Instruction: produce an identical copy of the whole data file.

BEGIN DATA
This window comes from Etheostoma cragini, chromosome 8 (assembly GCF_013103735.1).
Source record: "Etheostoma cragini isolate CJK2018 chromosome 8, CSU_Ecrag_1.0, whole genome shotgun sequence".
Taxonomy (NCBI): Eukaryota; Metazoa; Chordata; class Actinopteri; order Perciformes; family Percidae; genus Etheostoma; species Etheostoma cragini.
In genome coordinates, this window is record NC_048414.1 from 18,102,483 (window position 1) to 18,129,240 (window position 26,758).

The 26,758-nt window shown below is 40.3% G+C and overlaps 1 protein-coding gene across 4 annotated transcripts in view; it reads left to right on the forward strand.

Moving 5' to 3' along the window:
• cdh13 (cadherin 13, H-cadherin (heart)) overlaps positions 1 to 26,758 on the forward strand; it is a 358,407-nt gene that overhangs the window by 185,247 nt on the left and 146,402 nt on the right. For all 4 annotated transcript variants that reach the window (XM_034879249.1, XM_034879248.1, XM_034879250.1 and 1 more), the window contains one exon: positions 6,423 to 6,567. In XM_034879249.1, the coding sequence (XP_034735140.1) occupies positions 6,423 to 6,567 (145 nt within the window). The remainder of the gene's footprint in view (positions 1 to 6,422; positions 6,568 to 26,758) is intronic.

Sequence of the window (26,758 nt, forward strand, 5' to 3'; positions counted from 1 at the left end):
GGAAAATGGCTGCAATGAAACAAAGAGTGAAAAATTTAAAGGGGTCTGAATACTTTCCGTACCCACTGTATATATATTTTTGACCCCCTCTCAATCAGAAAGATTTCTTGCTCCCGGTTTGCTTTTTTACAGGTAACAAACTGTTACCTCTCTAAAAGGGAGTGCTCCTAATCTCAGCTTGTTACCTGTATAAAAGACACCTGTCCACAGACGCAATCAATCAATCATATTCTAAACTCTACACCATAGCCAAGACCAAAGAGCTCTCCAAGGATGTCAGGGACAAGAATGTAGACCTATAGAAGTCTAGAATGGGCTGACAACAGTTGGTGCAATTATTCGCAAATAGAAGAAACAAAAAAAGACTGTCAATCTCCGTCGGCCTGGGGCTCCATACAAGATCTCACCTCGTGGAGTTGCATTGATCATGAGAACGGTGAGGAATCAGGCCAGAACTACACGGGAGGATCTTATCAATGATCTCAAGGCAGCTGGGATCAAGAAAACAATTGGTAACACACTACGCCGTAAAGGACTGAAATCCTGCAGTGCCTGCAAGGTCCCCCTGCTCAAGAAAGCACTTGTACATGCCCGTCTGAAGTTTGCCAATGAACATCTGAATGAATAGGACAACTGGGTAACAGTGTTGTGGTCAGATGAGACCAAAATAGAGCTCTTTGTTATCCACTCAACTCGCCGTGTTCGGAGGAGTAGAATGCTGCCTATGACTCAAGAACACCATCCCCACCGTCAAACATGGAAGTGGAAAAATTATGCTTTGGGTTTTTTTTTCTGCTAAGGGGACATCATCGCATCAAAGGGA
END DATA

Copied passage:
This window comes from Etheostoma cragini, chromosome 8 (assembly GCF_013103735.1).
Source record: "Etheostoma cragini isolate CJK2018 chromosome 8, CSU_Ecrag_1.0, whole genome shotgun sequence".
Taxonomy (NCBI): Eukaryota; Metazoa; Chordata; class Actinopteri; order Perciformes; family Percidae; genus Etheostoma; species Etheostoma cragini.
In genome coordinates, this window is record NC_048414.1 from 18,102,483 (window position 1) to 18,129,240 (window position 26,758).

The 26,758-nt window shown below is 40.3% G+C and overlaps 1 protein-coding gene across 4 annotated transcripts in view; it reads left to right on the forward strand.

Moving 5' to 3' along the window:
• cdh13 (cadherin 13, H-cadherin (heart)) overlaps positions 1 to 26,758 on the forward strand; it is a 358,407-nt gene that overhangs the window by 185,247 nt on the left and 146,402 nt on the right. For all 4 annotated transcript variants that reach the window (XM_034879249.1, XM_034879248.1, XM_034879250.1 and 1 more), the window contains one exon: positions 6,423 to 6,567. In XM_034879249.1, the coding sequence (XP_034735140.1) occupies positions 6,423 to 6,567 (145 nt within the window). The remainder of the gene's footprint in view (positions 1 to 6,422; positions 6,568 to 26,758) is intronic.

Sequence of the window (26,758 nt, forward strand, 5' to 3'; positions counted from 1 at the left end):
GGAAAATGGCTGCAATGAAACAAAGAGTGAAAAATTTAAAGGGGTCTGAATACTTTCCGTACCCACTGTATATATATTTTTGACCCCCTCTCAATCAGAAAGATTTCTTGCTCCCGGTTTGCTTTTTTACAGGTAACAAACTGTTACCTCTCTAAAAGGGAGTGCTCCTAATCTCAGCTTGTTACCTGTATAAAAGACACCTGTCCACAGACGCAATCAATCAATCATATTCTAAACTCTACACCATAGCCAAGACCAAAGAGCTCTCCAAGGATGTCAGGGACAAGAATGTAGACCTATAGAAGTCTAGAATGGGCTGACAACAGTTGGTGCAATTATTCGCAAATAGAAGAAACAAAAAAAGACTGTCAATCTCCGTCGGCCTGGGGCTCCATACAAGATCTCACCTCGTGGAGTTGCATTGATCATGAGAACGGTGAGGAATCAGGCCAGAACTACACGGGAGGATCTTATCAATGATCTCAAGGCAGCTGGGATCAAGAAAACAATTGGTAACACACTACGCCGTAAAGGACTGAAATCCTGCAGTGCCTGCAAGGTCCCCCTGCTCAAGAAAGCACTTGTACATGCCCGTCTGAAGTTTGCCAATGAACATCTGAATGAATAGGACAACTGGGTAACAGTGTTGTGGTCAGATGAGACCAAAATAGAGCTCTTTGTTATCCACTCAACTCGCCGTGTTCGGAGGAGTAGAATGCTGCCTATGACTCAAGAACACCATCCCCACCGTCAAACATGGAAGTGGAAAAATTATGCTTTGGGTTTTTTTTTCTGCTAAGGGGACATCATCGCATCAAAGGGA